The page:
Juniperus tibetica Kom.


Distributed in China and Tibet where threats include fire and grazing

Associated Names:

Tibetan juniper and Da Guo Yuan Bai


China: S Gansu, SE Qinghai, Sichuan, S and E Xizang [Tibet] where the population is very scattered in many areas.

Habitat and Ecology

Juniperus tibetica forms groves or small forests at high altitudes, often together with J. convallium. The altitudinal range is 2600–4780(–4900) metres above sea-level. These woods are often grazed by cattle (yaks) and degraded, being transformed into parkland with mats of Cyperaceae and low grasses and herbs, or further to Berberis-Juniperus scrub and Artemisia steppe. At lower altitudes it may occur in clearings of Picea forest, usually on south-facing slopes; at the tree limit, where it may be the only species, it returns to south-facing slopes indicating that temperature is the limiting factor. Locally it occurs in open stands of Cupressus torulosa var. gigantea. It occurs on rocky slopes and ridges, as well as old gravel terraces, on rocky soils from siliceous as well as calcareous parent material. The climate, mostly in the monsoon shadow of the main crest of the Himalayas, is continental with extremes of solar radiation and frost.

Human Uses

As the principal high altitude tree in large parts of Xizang [Tibet] and adjacent areas, this species is an important source of wood to local people, who use it for firewood and on a limited scale for other purposes, such as incense in Buddhist rituals. Increased population pressures in recent decades have resulted in shortages of a resource that renews itself only very slowly. It is rare in cultivation; seeds were collected by Joseph Rock in southern Gansu in 1926 (and distributed under the synonym J. distans); plants raised in the UK grew into a columnar habit with light green leaves.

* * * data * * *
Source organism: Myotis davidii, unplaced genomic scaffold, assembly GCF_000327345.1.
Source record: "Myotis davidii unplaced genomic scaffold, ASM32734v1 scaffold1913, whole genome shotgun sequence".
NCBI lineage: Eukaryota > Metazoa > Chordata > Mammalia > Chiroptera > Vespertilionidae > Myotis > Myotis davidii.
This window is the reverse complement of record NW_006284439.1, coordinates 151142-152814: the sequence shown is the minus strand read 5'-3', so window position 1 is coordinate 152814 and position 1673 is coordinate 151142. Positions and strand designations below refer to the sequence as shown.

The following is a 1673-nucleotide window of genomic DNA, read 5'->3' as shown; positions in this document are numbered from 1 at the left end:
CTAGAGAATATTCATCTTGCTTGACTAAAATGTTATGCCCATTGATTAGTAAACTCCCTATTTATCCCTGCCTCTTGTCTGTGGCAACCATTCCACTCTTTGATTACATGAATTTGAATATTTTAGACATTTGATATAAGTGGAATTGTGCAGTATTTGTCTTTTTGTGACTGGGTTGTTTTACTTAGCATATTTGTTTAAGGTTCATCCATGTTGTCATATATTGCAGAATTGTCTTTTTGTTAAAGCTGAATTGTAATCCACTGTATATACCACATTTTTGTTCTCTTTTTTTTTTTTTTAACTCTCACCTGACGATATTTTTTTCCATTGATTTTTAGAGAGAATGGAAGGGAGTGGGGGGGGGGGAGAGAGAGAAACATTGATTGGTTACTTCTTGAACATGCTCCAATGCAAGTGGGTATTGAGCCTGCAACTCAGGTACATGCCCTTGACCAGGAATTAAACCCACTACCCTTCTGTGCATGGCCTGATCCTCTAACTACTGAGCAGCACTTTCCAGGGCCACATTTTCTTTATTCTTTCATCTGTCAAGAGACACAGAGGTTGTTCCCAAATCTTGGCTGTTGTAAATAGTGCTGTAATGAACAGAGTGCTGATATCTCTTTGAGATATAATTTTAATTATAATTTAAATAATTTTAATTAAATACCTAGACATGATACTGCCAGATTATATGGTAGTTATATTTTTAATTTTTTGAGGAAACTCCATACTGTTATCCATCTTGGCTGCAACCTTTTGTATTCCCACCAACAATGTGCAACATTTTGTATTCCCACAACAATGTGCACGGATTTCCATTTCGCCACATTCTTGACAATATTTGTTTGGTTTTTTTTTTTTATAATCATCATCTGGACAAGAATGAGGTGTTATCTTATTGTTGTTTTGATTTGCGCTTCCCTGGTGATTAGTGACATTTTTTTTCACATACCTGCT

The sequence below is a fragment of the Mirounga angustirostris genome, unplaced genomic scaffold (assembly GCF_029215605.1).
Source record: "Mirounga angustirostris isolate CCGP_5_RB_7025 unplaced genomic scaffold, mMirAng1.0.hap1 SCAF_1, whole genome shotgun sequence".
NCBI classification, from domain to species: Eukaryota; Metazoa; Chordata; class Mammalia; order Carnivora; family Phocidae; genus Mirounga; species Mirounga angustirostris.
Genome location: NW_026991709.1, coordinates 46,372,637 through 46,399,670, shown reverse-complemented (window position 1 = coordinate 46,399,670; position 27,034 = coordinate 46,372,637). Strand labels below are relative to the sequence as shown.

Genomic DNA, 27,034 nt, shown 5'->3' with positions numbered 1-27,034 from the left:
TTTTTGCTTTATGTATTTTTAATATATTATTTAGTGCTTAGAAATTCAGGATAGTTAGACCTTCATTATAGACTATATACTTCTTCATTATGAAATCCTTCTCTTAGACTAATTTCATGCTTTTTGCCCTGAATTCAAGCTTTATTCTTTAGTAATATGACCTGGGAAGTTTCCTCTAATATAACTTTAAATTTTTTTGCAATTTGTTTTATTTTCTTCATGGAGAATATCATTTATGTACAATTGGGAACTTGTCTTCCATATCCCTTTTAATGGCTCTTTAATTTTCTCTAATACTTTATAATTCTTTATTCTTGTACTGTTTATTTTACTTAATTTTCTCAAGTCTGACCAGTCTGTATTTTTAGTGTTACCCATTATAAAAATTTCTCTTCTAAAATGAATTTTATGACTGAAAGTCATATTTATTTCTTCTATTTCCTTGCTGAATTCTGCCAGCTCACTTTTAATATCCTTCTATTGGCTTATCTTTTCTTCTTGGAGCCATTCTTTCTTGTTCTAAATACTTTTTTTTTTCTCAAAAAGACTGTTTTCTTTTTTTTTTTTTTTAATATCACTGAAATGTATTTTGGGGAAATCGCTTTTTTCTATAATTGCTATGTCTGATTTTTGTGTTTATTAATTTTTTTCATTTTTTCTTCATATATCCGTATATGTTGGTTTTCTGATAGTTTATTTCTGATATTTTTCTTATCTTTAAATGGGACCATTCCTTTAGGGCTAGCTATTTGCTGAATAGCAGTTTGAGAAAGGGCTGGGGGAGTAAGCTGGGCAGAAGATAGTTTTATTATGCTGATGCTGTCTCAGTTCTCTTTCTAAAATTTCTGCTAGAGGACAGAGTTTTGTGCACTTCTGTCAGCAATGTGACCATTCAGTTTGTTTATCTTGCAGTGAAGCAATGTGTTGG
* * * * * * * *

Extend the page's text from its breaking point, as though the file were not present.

Conservation Status

Global status

Vulnerable B2ab(ii,iii,v)

Global rationale

Increased pressure both on the trees themselves and on their habitat by an ever-rising population, in conjunction with slow growth in extreme edaphic and climatic conditions, cause this species to be assessed as Vulnerable

Global threats

This species is widespread but there is, however, considerable pressure from both direct uses by indigenous peoples (firewood in particular) as from grazing by domestic animals, which are likely to increase and have a detrimental effect on regeneration and possibly its long term survival in many areas (Miehe, pers. comm.).

Conservation Actions

Few trees are under protection where growing on sacred (Buddhist) sites. Field studies and community engagement projects have been undertaken with the help of researchers from the University of Marburg, Germany (Georg & Sabine Miehe) to assess the situation and try to find alternatives for destructive use of trees and habitat. Larger, and well managed/policed reserves, are urgently needed.